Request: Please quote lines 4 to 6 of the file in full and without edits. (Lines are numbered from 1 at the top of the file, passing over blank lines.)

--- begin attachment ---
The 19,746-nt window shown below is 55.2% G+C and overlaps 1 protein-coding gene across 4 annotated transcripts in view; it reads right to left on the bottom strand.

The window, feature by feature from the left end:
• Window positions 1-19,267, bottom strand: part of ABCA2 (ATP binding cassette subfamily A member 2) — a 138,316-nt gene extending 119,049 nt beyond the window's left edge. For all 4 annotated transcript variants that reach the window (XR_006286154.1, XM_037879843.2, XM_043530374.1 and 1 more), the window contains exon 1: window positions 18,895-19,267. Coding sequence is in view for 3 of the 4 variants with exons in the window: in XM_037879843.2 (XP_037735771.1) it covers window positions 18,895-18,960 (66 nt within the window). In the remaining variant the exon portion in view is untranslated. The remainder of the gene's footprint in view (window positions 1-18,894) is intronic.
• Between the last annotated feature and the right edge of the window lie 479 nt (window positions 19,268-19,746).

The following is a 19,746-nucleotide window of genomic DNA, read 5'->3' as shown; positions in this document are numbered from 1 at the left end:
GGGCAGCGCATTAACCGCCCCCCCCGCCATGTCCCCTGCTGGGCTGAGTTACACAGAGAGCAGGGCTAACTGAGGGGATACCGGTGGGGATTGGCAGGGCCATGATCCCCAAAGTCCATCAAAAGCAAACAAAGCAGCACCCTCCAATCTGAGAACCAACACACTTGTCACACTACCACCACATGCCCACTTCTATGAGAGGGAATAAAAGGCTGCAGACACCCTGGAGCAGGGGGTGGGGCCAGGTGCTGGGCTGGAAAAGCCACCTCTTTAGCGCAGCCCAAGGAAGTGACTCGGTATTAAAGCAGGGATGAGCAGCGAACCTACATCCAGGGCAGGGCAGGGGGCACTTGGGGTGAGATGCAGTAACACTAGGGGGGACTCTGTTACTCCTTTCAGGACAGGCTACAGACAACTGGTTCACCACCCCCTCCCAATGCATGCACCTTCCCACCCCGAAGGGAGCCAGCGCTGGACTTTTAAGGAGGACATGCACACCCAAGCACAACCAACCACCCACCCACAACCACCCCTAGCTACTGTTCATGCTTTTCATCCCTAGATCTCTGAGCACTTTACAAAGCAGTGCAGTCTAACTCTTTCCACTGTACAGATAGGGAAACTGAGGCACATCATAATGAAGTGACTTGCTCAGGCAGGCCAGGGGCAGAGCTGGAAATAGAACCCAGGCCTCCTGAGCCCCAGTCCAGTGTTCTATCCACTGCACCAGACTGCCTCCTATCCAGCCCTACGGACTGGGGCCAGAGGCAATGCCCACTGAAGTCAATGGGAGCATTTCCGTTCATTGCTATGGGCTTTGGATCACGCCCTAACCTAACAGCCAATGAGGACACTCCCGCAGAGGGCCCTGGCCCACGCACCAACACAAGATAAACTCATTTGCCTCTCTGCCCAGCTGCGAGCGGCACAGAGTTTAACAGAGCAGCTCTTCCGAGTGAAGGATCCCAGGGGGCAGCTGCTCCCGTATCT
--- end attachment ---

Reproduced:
• Between the last annotated feature and the right edge of the window lie 479 nt (window positions 19,268-19,746).

The following is a 19,746-nucleotide window of genomic DNA, read 5'->3' as shown; positions in this document are numbered from 1 at the left end:
GGGCAGCGCATTAACCGCCCCCCCCGCCATGTCCCCTGCTGGGCTGAGTTACACAGAGAGCAGGGCTAACTGAGGGGATACCGGTGGGGATTGGCAGGGCCATGATCCCCAAAGTCCATCAAAAGCAAACAAAGCAGCACCCTCCAATCTGAGAACCAACACACTTGTCACACTACCACCACATGCCCACTTCTATGAGAGGGAATAAAAGGCTGCAGACACCCTGGAGCAGGGGGTGGGGCCAGGTGCTGGGCTGGAAAAGCCACCTCTTTAGCGCAGCCCAAGGAAGTGACTCGGTATTAAAGCAGGGATGAGCAGCGAACCTACATCCAGGGCAGGGCAGGGGGCACTTGGGGTGAGATGCAGTAACACTAGGGGGGACTCTGTTACTCCTTTCAGGACAGGCTACAGACAACTGGTTCACCACCCCCTCCCAATGCATGCACCTTCCCACCCCGAAGGGAGCCAGCGCTGGACTTTTAAGGAGGACATGCACACCCAAGCACAACCAACCACCCACCCACAACCACCCCTAGCTACTGTTCATGCTTTTCATCCCTAGATCTCTGAGCACTTTACAAAGCAGTGCAGTCTAACTCTTTCCACTGTACAGATAGGGAAACTGAGGCACATCATAATGAAGTGACTTGCTCAGGCAGGCCAGGGGCAGAGCTGGAAATAGAACCCAGGCCTCCTGAGCCCCAGTCCAGTGTTCTATCCACTGCACCAGACTGCCTCCTATCCAGCCCTACGGACTGGGGCCAGAGGCAATGCCCACTGAAGTCAATGGGAGCATTTCCGTTCATTGCTATGGGCTTTGGATCACGCCCTAACCTAACAGCCAATGAGGACACTCCCGCAGAGGGCCCTGGCCCACGCACCAACACAAGATAAACTCATTTGCCTCTCTGCCCAGCTGCGAGCGGCACAGAGTTTAACAGAGCAGCTCTTCCGAGTGAAGGATCCCAGGGGGCAGCTGCTCCCGTATCT